Is the adoption of crypto as a national currency on the horizon?
The case for countries adopting their own digital currencies continues to grow as cryptocurrencies surges in popularity. While regulation and integration of alternative and digital currencies are at the top of the agenda for policymakers, some countries are already making the move – the first being El Salvador.
In 2021, El Salvador entered uncharted waters adopting Bitcoin as legal tender as the country’s second national currency. With remittance fees costing citizens over $400m each year and a significant portion of its population unbanked, the nation saw the adoption of digital currency as an opportunity to open up access to other financial services for the first time.
Jeremy Baber, CEO of Lanistar said, “El Salvador should be commended for taking such a significant leap into the future. As the interest and demand for cryptocurrency continues to grow in the next decade, Salvadorans will remain in a favourable position to benefit from their increased exposure to crypto.”
Already, countries around the globe are taking steps to explore the reality of adopting crypto as a national currency. According to a study from the US think tank the Atlantic Council, approximately 98% of the global economy is now exploring digital versions of their currencies, with almost half in advanced development, pilot or launch stages. This includes all G20 countries, excluding Argentina. Yet nations are treading carefully, fearing that cryptocurrencies make it easier for criminals to launder money and are environmentally damaging due to the amount of electricity they generate.
Baber added, “It is no secret that the crypto industry is sometimes the target of criminals, but if countries were to nationalise crypto, targeted regulation that is measured and proportionate would create a safer environment for those who wish to enter the space.
“While nationalisation is no easy task, countries like El Salvador are already leading the way. For example, there can be a risk of monetary policy losing its influence as central banks cannot set interest rates on foreign currencies, so for nationalisation to become a reality, governments must work closely with blockchain in finance and cryptocurrency developers to put their best foot forward.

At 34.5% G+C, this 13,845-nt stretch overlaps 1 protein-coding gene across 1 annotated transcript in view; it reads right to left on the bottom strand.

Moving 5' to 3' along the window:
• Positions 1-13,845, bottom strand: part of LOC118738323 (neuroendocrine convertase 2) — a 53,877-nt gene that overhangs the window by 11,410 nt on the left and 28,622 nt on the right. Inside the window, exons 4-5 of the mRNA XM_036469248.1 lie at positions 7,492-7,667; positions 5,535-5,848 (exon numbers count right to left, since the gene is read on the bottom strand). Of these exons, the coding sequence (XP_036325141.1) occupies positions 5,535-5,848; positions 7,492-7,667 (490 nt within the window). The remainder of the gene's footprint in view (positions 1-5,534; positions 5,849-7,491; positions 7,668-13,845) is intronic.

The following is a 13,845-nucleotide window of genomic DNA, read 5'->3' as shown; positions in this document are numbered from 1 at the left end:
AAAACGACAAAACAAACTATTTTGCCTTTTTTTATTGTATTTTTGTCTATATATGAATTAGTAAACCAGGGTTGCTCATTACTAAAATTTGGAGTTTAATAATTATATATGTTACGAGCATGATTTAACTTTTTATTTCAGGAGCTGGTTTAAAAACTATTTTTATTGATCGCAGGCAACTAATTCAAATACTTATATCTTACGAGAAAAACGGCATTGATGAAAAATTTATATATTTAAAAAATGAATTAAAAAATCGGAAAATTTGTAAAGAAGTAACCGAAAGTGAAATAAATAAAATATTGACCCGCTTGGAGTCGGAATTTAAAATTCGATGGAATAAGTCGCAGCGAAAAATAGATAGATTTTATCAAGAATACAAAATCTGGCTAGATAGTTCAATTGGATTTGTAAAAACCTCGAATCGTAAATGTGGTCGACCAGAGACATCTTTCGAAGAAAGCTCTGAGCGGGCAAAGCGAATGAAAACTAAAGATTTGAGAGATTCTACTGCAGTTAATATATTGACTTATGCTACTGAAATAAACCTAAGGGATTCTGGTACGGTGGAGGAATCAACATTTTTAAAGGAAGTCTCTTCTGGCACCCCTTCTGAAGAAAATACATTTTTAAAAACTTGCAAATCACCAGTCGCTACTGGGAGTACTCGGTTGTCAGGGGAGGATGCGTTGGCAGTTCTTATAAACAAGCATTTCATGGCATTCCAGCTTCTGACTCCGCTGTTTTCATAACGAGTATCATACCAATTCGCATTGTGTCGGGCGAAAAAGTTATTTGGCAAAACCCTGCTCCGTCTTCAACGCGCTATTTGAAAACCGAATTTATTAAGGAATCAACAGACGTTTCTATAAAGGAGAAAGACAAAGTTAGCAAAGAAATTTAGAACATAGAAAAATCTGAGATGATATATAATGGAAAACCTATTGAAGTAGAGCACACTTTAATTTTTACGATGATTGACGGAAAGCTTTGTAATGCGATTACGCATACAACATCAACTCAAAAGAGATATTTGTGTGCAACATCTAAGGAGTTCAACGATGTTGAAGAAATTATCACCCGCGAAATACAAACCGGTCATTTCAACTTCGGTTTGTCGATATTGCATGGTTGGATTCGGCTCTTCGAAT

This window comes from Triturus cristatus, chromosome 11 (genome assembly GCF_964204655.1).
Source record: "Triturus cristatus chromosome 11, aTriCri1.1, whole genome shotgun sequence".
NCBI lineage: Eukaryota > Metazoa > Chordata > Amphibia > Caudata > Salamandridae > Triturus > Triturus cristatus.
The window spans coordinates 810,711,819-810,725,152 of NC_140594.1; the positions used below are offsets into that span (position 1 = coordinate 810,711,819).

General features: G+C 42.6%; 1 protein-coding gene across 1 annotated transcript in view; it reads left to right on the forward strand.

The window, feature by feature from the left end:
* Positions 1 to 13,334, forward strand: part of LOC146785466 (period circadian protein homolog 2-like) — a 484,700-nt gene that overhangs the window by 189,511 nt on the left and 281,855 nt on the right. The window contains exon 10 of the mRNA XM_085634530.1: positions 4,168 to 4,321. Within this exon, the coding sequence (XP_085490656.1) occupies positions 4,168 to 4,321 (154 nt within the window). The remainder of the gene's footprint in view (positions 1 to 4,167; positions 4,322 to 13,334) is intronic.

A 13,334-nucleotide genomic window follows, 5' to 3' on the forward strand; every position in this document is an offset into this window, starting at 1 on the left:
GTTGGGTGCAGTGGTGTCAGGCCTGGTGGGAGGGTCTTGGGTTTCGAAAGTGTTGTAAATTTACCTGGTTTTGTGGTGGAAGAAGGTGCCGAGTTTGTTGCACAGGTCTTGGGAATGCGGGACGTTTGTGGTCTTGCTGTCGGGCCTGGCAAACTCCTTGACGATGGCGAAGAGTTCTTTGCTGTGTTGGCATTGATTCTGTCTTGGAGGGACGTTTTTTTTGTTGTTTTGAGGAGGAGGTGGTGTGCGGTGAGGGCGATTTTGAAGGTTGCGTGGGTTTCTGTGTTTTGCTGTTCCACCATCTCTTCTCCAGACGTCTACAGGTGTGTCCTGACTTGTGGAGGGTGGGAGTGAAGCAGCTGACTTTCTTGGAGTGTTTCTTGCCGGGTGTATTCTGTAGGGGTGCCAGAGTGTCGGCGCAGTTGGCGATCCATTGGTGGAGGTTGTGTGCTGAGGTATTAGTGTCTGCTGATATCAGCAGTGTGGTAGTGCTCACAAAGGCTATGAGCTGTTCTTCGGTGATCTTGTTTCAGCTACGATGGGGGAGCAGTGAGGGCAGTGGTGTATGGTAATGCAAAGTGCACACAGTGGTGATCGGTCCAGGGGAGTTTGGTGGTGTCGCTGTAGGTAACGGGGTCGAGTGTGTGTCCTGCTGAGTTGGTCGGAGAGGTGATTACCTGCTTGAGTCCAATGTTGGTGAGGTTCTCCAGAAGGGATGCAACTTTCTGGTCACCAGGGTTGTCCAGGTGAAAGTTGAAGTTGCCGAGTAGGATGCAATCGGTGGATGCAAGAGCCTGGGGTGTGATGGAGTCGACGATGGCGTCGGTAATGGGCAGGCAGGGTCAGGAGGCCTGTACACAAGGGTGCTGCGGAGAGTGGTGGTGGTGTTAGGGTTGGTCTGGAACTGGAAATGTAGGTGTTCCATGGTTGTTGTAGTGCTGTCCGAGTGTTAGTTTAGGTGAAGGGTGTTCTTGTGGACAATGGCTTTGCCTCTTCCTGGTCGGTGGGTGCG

“Central Bank Digital Currencies (CBDCs) can strengthen the usability, resilience, and efficiency of payment systems and increase financial inclusion if designed appropriately. Countries should also focus on addressing what is driving the sudden spur in the crypto domain, including citizens’ unmet digital payment needs, and seek to improve transparency, by recording crypto asset transactions in national statistics.”
In the case of crypto asset adoption, countries cannot import the credibility of the foreign monetary policy and bring their economy and interest rates in line with the foreign business cycle. Domestic prices of foreign goods and services could become unstable and fluctuate. Nevertheless, some developed nations such as Portugal actively support blockchain technology in public services, healthcare and supply chain management, following in El Salvador’s lead. This is attracting crypto enthusiasts thanks to the opportunity to use cryptocurrencies such as Bitcoin to pay for bills, taxes and luxury goods.
Baber concluded, “Now is the time to take a considerate approach to what the future of cryptocurrency looks like and to enable legitimate projects to flourish. After all, it’s important to remember that cryptocurrencies are just a decade old, while traditional currencies have evolved over hundreds of years. However, El Salvador’s adoption of crypto as a national currency is a significant step forward, and only time will tell when major players such as the US, China and the UK will take the first step themselves – and will no doubt be quickly followed by other nations.”